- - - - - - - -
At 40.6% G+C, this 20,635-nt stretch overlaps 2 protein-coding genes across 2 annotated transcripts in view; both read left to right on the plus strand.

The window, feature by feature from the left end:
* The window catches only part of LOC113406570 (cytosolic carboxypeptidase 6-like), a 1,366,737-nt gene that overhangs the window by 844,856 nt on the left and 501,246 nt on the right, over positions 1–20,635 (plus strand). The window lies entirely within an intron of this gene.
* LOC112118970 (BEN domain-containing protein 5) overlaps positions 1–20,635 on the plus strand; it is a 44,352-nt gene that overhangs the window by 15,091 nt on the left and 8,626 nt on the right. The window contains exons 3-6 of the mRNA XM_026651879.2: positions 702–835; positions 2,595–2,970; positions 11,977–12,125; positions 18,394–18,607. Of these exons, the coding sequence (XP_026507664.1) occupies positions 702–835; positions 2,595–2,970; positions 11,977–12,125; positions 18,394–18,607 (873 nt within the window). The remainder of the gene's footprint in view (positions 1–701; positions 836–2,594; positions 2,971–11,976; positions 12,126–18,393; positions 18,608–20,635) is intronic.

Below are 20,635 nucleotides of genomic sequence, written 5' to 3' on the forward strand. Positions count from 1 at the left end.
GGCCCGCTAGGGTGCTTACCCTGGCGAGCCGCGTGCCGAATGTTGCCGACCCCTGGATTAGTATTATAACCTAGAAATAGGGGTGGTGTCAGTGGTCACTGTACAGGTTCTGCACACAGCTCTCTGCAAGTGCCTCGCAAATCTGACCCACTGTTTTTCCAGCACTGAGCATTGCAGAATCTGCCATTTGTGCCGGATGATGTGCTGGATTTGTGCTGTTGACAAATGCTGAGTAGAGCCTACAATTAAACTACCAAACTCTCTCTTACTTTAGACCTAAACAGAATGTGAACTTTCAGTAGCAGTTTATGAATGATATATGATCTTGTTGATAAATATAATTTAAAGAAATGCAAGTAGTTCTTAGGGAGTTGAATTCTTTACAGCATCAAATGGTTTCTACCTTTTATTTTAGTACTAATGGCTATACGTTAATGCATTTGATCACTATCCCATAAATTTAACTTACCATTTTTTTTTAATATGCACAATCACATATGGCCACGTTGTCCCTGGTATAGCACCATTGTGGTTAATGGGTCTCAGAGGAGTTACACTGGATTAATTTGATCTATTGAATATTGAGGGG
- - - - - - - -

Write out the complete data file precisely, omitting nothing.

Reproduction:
At 40.6% G+C, this 20,635-nt stretch overlaps 2 protein-coding genes across 2 annotated transcripts in view; both read left to right on the plus strand.

The window, feature by feature from the left end:
* The window catches only part of LOC113406570 (cytosolic carboxypeptidase 6-like), a 1,366,737-nt gene that overhangs the window by 844,856 nt on the left and 501,246 nt on the right, over positions 1–20,635 (plus strand). The window lies entirely within an intron of this gene.
* LOC112118970 (BEN domain-containing protein 5) overlaps positions 1–20,635 on the plus strand; it is a 44,352-nt gene that overhangs the window by 15,091 nt on the left and 8,626 nt on the right. The window contains exons 3-6 of the mRNA XM_026651879.2: positions 702–835; positions 2,595–2,970; positions 11,977–12,125; positions 18,394–18,607. Of these exons, the coding sequence (XP_026507664.1) occupies positions 702–835; positions 2,595–2,970; positions 11,977–12,125; positions 18,394–18,607 (873 nt within the window). The remainder of the gene's footprint in view (positions 1–701; positions 836–2,594; positions 2,971–11,976; positions 12,126–18,393; positions 18,608–20,635) is intronic.

Below are 20,635 nucleotides of genomic sequence, written 5' to 3' on the forward strand. Positions count from 1 at the left end.
GGCCCGCTAGGGTGCTTACCCTGGCGAGCCGCGTGCCGAATGTTGCCGACCCCTGGATTAGTATTATAACCTAGAAATAGGGGTGGTGTCAGTGGTCACTGTACAGGTTCTGCACACAGCTCTCTGCAAGTGCCTCGCAAATCTGACCCACTGTTTTTCCAGCACTGAGCATTGCAGAATCTGCCATTTGTGCCGGATGATGTGCTGGATTTGTGCTGTTGACAAATGCTGAGTAGAGCCTACAATTAAACTACCAAACTCTCTCTTACTTTAGACCTAAACAGAATGTGAACTTTCAGTAGCAGTTTATGAATGATATATGATCTTGTTGATAAATATAATTTAAAGAAATGCAAGTAGTTCTTAGGGAGTTGAATTCTTTACAGCATCAAATGGTTTCTACCTTTTATTTTAGTACTAATGGCTATACGTTAATGCATTTGATCACTATCCCATAAATTTAACTTACCATTTTTTTTTAATATGCACAATCACATATGGCCACGTTGTCCCTGGTATAGCACCATTGTGGTTAATGGGTCTCAGAGGAGTTACACTGGATTAATTTGATCTATTGAATATTGAGGGG